Hello, friends. In this post, you will learn how to install and use vnStat on Debian 11 to monitor the network in a quick and easy way without too much complexity.
According to the vnStat website:
vnStat is a console-based network traffic monitor for Linux and BSD that keeps a log of network traffic for the selected interface(s).
So, vnStat is not only oriented to Linux but also to BSD, which is another important system in networks and servers.
As it could not be otherwise, it is an open-source application whose source code can be audited without problems. You can even modify and fork it.
Some of its features are:
- Quick and simple to install and get running
- Gathered statistics persists through system reboots
- You can monitor multiple interfaces at the same time
- Also, it includes several output options
- summary, 5 minute, hourly, daily, monthly, yearly, top days
- optional png image output (using libgd)
- data retention duration is fully user configurable on the fly
And many more you can check on the project website.
Installing vnStat on Debian 11
For this post, I will show you how to install the latest stable version. To achieve this, we will compile the source code of the tool so that we don’t have any issues.
First, open your terminal and update the whole system
sudo apt update sudo apt upgrade
Then, install the packages needed for the compilation.
sudo apt install build-essential gcc make libsqlite3-dev
Now download the vnStat source code using the wget command. Remember that when a new version of the tool arrives, this command will change. So check the website for the latest version first.
Now decompress it
tar -xvzf vnstat-2.10.tar.gz
This will generate a folder named
vnstat-2.10 or with the name of the version. Access it.
Now configure and prepare the build
./configure --prefix=/usr --sysconfdir=/etc
Then create the package
And finally install it
sudo make install
To check that everything is OK, you can deploy the vnStat version.
vnStat 2.10 by Teemu Toivola <tst at iki dot fi>.
Now to use it.
Using vnStat to monitor the network
Before we start, we need to make vnStat run as a system service to work more comfortably. To achieve this, simply copy a configuration file that is already included with the source code.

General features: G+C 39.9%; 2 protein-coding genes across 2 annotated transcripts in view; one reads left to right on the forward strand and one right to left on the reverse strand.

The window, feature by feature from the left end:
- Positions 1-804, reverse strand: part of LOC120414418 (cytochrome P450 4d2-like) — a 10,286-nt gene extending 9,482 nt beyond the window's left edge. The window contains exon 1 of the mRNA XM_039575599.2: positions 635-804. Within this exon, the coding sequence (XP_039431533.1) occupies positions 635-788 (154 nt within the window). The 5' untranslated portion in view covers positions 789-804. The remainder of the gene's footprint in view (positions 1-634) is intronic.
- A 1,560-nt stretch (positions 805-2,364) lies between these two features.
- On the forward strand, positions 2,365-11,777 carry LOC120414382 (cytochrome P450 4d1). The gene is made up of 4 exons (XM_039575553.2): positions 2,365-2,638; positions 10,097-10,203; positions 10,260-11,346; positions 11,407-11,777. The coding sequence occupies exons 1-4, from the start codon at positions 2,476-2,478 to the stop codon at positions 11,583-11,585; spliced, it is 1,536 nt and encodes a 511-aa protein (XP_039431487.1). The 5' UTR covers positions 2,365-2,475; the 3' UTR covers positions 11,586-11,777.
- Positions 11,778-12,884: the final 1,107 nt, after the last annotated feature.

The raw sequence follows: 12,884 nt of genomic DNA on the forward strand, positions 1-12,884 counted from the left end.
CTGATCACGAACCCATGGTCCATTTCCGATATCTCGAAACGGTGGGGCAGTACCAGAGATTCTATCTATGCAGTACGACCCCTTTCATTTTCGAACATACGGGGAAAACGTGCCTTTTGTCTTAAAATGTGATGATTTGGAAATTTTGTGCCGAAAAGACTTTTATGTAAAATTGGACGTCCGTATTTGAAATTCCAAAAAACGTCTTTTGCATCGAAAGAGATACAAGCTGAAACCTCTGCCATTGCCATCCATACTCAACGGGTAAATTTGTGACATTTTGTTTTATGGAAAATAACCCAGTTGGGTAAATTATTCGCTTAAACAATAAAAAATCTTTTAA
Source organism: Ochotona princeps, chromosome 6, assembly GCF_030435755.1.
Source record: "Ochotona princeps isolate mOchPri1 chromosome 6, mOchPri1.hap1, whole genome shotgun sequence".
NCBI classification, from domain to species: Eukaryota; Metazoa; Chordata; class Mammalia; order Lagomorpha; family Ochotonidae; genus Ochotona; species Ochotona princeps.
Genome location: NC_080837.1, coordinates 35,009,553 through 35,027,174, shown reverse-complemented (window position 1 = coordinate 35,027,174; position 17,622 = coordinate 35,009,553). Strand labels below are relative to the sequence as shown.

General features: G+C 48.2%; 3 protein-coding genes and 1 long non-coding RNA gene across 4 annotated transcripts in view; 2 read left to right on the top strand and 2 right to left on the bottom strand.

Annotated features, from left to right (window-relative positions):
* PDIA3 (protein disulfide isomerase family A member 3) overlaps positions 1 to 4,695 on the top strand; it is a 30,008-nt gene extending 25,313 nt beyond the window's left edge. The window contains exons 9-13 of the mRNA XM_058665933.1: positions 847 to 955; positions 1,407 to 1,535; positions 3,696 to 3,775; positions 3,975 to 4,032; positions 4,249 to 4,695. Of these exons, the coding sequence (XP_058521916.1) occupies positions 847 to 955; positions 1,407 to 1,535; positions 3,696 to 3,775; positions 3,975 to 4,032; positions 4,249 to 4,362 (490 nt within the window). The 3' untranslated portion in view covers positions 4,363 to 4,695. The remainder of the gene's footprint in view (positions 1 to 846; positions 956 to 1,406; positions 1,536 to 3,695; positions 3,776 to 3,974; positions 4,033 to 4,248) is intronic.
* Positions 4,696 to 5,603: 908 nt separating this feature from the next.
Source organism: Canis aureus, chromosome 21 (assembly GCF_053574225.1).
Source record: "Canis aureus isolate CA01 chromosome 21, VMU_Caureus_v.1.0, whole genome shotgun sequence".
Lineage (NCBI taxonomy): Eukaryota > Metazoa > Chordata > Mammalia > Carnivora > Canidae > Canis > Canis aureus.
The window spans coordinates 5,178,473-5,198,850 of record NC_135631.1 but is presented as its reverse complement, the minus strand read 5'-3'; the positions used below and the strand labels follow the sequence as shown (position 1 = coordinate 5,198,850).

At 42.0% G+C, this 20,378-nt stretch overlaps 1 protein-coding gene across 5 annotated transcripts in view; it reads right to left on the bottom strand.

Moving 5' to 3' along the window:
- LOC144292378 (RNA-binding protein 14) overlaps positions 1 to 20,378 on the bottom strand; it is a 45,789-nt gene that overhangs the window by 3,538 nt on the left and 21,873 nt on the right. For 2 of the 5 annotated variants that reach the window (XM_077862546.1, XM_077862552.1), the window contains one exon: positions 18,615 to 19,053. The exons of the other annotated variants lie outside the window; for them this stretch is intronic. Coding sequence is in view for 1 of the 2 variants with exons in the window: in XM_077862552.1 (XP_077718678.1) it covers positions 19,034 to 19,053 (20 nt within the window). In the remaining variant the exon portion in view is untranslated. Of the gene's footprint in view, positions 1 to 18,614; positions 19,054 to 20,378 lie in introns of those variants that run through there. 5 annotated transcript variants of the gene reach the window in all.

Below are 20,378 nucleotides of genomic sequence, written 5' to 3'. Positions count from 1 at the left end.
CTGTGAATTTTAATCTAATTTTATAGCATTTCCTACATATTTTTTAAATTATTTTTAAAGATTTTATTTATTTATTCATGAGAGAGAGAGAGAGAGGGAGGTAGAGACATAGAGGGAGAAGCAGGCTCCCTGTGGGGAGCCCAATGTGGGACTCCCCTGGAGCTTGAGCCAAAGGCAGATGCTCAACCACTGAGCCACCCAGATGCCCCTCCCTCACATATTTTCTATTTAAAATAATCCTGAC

cd sudo cp -v vnstat-2.10/examples/systemd/simple/vnstat.service /etc/systemd/system/ 'vnstat-2.10/examples/systemd/simple/vnstat.service' -> '/etc/systemd/system/vnstat.service' -> '/etc/systemd/system/vnstat.service'.
Now all that’s left is to start and enable the new service
sudo systemctl enable --now vnstat
Created symlink /etc/systemd/system/system/vnstatd.service → /etc/systemd/system/vnstat.service. Created symlink /etc/systemd/system/multi-user.target.wants/vnstat.service → /etc/systemd/system/vnstat.service.
Next, check the status of the service
systemctl status vnstat
This should be enough.
If you run the
vnstat command, you will notice that you will get this output on the screen
eth0: Not enough data available yet.
This is because the program requires some time to run to get enough data to display.
But once there is enough data to display, you will see this screen
Since there is only one active network interface on my machine, then that is the one that will be displayed.
Although, with the
-i parameter, you can specify an interface to monitor.
vnstat -i [interface]
You can change the display by time or day
If you want it to be in real time
One thing to keep in mind is that vnstat works with a database. This will have to be cleaned occasionally to get more real data or to start monitoring another interface.
vnstat -i [interface] --remove --force
You can also add again the deleted network interface
vnstat -i [interface] --add
As you can see, it is simple.
Monitoring is a complex process, but thanks to certain tools it can become more manageable. Today, you learned how to use vnstat to get quick information about your network interfaces.